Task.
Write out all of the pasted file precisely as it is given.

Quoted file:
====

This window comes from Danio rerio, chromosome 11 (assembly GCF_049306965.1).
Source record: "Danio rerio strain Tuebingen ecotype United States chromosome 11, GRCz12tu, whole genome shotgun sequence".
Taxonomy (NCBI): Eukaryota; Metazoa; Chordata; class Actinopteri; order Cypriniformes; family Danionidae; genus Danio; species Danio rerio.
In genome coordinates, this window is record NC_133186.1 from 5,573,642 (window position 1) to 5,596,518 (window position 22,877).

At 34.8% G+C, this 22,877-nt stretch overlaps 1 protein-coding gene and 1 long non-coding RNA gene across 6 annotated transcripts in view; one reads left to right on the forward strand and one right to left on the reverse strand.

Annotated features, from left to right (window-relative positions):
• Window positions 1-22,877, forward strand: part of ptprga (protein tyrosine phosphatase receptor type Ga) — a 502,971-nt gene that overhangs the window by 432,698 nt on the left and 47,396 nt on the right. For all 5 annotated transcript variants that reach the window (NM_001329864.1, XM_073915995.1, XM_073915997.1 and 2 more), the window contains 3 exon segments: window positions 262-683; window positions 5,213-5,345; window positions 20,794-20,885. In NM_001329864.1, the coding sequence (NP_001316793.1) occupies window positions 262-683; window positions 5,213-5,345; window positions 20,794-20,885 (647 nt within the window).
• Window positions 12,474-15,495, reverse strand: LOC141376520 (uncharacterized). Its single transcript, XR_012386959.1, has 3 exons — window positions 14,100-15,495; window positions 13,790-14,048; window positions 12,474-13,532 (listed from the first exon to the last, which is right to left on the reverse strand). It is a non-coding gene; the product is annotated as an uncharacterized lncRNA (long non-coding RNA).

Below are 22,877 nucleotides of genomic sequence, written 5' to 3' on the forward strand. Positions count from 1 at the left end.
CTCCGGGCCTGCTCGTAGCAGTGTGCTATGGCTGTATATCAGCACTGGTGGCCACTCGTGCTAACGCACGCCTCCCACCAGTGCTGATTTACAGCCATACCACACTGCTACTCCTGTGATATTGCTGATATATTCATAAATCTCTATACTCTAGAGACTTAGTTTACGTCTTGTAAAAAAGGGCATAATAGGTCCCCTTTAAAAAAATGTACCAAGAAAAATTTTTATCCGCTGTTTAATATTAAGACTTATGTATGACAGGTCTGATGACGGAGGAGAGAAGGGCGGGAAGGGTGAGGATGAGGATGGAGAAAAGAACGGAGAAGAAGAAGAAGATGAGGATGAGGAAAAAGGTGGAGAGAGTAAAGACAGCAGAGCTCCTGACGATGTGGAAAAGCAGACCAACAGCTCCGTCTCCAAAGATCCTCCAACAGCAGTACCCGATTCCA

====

This window comes from Danio rerio, chromosome 11 (assembly GCF_049306965.1).
Source record: "Danio rerio strain Tuebingen ecotype United States chromosome 11, GRCz12tu, whole genome shotgun sequence".
Taxonomy (NCBI): Eukaryota; Metazoa; Chordata; class Actinopteri; order Cypriniformes; family Danionidae; genus Danio; species Danio rerio.
In genome coordinates, this window is record NC_133186.1 from 5,573,642 (window position 1) to 5,596,518 (window position 22,877).

At 34.8% G+C, this 22,877-nt stretch overlaps 1 protein-coding gene and 1 long non-coding RNA gene across 6 annotated transcripts in view; one reads left to right on the forward strand and one right to left on the reverse strand.

Annotated features, from left to right (window-relative positions):
• Window positions 1-22,877, forward strand: part of ptprga (protein tyrosine phosphatase receptor type Ga) — a 502,971-nt gene that overhangs the window by 432,698 nt on the left and 47,396 nt on the right. For all 5 annotated transcript variants that reach the window (NM_001329864.1, XM_073915995.1, XM_073915997.1 and 2 more), the window contains 3 exon segments: window positions 262-683; window positions 5,213-5,345; window positions 20,794-20,885. In NM_001329864.1, the coding sequence (NP_001316793.1) occupies window positions 262-683; window positions 5,213-5,345; window positions 20,794-20,885 (647 nt within the window).
• Window positions 12,474-15,495, reverse strand: LOC141376520 (uncharacterized). Its single transcript, XR_012386959.1, has 3 exons — window positions 14,100-15,495; window positions 13,790-14,048; window positions 12,474-13,532 (listed from the first exon to the last, which is right to left on the reverse strand). It is a non-coding gene; the product is annotated as an uncharacterized lncRNA (long non-coding RNA).

Below are 22,877 nucleotides of genomic sequence, written 5' to 3' on the forward strand. Positions count from 1 at the left end.
CTCCGGGCCTGCTCGTAGCAGTGTGCTATGGCTGTATATCAGCACTGGTGGCCACTCGTGCTAACGCACGCCTCCCACCAGTGCTGATTTACAGCCATACCACACTGCTACTCCTGTGATATTGCTGATATATTCATAAATCTCTATACTCTAGAGACTTAGTTTACGTCTTGTAAAAAAGGGCATAATAGGTCCCCTTTAAAAAAATGTACCAAGAAAAATTTTTATCCGCTGTTTAATATTAAGACTTATGTATGACAGGTCTGATGACGGAGGAGAGAAGGGCGGGAAGGGTGAGGATGAGGATGGAGAAAAGAACGGAGAAGAAGAAGAAGATGAGGATGAGGAAAAAGGTGGAGAGAGTAAAGACAGCAGAGCTCCTGACGATGTGGAAAAGCAGACCAACAGCTCCGTCTCCAAAGATCCTCCAACAGCAGTACCCGATTCCA